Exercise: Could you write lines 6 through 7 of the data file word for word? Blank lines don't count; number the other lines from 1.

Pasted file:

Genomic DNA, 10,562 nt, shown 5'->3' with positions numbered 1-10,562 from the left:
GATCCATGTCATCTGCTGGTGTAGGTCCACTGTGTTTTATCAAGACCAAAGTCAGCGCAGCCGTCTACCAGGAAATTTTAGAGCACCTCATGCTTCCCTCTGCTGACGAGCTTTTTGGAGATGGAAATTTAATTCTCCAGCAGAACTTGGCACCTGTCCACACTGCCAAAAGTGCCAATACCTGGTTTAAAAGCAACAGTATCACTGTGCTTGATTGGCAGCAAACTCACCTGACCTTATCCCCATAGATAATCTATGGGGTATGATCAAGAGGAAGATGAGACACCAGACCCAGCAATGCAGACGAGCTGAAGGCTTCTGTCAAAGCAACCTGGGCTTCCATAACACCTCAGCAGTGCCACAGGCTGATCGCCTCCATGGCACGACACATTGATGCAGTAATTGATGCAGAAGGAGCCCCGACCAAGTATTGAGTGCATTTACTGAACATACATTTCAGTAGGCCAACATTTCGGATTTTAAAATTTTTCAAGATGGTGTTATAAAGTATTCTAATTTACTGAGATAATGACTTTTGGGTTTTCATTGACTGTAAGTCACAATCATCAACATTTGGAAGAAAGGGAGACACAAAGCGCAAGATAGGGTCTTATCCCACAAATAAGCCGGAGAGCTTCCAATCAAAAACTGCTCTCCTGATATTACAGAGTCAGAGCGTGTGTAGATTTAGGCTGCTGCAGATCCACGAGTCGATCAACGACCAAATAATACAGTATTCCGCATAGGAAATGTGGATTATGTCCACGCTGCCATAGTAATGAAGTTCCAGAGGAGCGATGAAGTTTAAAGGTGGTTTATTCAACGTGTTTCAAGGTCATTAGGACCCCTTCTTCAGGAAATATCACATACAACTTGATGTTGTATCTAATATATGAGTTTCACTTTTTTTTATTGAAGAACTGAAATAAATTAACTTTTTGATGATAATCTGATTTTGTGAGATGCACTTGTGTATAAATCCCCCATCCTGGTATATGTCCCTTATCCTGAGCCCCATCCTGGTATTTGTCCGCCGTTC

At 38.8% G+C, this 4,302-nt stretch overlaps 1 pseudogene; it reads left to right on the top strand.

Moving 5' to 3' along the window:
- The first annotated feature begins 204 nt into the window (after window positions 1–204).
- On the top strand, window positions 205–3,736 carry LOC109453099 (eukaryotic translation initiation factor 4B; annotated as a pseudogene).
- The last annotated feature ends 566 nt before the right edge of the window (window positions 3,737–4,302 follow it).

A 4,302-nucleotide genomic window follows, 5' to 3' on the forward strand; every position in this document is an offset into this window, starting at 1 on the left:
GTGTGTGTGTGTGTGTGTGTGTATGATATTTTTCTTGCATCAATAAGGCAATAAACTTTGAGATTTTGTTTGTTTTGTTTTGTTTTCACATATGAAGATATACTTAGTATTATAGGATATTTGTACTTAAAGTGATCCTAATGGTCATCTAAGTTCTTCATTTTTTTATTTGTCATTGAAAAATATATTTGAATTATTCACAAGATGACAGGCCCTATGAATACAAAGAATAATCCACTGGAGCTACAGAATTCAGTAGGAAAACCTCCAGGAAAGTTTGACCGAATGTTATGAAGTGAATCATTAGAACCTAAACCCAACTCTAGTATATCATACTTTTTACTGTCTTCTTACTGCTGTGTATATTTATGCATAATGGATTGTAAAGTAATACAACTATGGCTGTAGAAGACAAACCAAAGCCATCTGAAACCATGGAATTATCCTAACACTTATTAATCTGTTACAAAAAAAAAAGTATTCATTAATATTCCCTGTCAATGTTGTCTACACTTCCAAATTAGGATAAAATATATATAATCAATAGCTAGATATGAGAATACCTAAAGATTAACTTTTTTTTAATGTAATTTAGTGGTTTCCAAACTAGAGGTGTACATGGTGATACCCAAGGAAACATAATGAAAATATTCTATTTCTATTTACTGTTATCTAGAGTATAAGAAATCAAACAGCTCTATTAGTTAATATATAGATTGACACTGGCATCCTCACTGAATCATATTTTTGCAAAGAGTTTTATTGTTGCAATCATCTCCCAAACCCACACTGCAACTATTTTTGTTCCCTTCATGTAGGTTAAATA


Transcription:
- On the top strand, window positions 205–3,736 carry LOC109453099 (eukaryotic translation initiation factor 4B; annotated as a pseudogene).
- The last annotated feature ends 566 nt before the right edge of the window (window positions 3,737–4,302 follow it).